• Reginald George Little

Army / Flying Corps
  • 9th Australian Field Artillery Brigade
  • 1st Australian Division Signals Company
  • 3rd Australian Field Artillery Brigade
    Unknown
  • Sapper
  • Private
  • Gunner
  • Driver

To select multiple units, brigades and ranks, hold the ctrl or shift key on your keyboard and select your options

    Unknown
  • Enlistment - WW1

    Brisbane, Queensland, Australia

  • Birth

    Gympie, QLD, Australia

Stories and comments
    • Letters from the Front.
    • Posted by Cooloola, Monday, 21 November 2016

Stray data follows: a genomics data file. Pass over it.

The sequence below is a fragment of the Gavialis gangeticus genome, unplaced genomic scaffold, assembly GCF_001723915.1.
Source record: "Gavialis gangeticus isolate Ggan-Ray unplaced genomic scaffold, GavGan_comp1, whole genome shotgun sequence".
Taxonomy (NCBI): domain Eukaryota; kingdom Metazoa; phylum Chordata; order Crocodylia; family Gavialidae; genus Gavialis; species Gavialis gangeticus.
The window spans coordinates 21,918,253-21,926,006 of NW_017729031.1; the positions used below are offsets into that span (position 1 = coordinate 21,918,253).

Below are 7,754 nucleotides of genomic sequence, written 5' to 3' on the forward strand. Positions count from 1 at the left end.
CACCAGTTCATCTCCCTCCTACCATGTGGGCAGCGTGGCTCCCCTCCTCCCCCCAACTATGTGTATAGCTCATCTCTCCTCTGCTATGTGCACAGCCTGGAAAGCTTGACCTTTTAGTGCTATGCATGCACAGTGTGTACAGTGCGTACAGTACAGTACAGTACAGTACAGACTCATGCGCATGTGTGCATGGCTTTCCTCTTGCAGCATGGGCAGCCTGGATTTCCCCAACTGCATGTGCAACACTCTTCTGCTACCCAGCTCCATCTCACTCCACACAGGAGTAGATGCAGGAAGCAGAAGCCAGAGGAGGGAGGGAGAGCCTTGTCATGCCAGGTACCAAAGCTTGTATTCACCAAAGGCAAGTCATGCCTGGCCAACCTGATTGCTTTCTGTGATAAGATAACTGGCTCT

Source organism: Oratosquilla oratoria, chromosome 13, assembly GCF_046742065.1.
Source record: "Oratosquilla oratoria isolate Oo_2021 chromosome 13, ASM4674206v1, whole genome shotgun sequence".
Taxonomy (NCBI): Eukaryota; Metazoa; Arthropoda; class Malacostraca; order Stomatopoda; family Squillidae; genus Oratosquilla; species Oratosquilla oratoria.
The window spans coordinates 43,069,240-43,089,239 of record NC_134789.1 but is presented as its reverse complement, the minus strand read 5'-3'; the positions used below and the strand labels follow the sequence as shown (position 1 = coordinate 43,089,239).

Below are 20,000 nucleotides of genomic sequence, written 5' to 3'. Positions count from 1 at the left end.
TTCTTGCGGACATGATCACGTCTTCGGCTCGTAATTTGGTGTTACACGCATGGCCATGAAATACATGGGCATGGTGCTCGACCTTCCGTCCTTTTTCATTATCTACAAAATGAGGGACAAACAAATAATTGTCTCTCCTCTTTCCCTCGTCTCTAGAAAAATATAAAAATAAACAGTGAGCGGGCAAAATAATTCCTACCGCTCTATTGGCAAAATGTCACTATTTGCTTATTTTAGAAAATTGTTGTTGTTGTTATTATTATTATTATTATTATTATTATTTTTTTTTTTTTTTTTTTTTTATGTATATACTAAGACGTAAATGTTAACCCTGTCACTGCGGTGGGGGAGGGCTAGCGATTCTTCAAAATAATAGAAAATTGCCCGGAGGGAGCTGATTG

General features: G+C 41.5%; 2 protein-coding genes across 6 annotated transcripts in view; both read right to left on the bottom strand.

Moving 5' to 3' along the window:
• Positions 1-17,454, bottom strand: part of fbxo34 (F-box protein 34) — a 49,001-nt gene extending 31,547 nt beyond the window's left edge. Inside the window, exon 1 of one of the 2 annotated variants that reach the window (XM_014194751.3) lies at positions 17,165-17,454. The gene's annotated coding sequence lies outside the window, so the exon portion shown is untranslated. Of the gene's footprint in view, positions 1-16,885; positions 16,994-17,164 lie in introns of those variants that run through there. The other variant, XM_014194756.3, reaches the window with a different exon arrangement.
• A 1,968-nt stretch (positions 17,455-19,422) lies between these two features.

Gympie Times and Mary River Mining Gazette (Qld. : 1868 - 1919), Saturday 19 October 1918, page 4 Mrs. G. J. Little, formerly of Wickham street, Gympie, and now re-siding at Cooroy has received a letter from her son, Private Reg Little, dated London, August 17, in which he states that he was unlucky enough to be unpleasantly near a shell which fell when the Australians were following up the German retreat from Amiens. Both legs were nastily wounded and one finger cut, but it will be only a matter of time to recover without any ill effects. One of the Aussie battalions was just about cut to pieces, but they are classed as the best troops in France. He says he thought this was rot, but now he has seen them fight, it is true. They will not give in and fight magnifi-cently. The British cavalry did very good work. In a later letter, Private Little writes that a piece of high explosive shell went through the left leg and two bits went into the right, behind the knee. The right index finger was broken and bared to the bone. Two small pieces of shell hit him on the head, one of which was still in. He was promptly attended to after being wounded. He then interestingly describes his progress from the dressing station to the hospital behind the lines and the operation which was there performed on him. Afterwards he was conveyed by train to Bou-logne, where an air raid took place soon after his arrival. Soon he was transferred to a hospital ship beautifully fitted, and he was equipped with a lifebelt, but did not like his chances if anything happened. The ship arrived safely at Dover and in due course arrived at Edmonton Hospital. Finally Private Little adds that the organisation for the treatment of the wounded is wonderful, and it only took a day and a half to reach England. http://nla.gov.au/nla.news-article187467209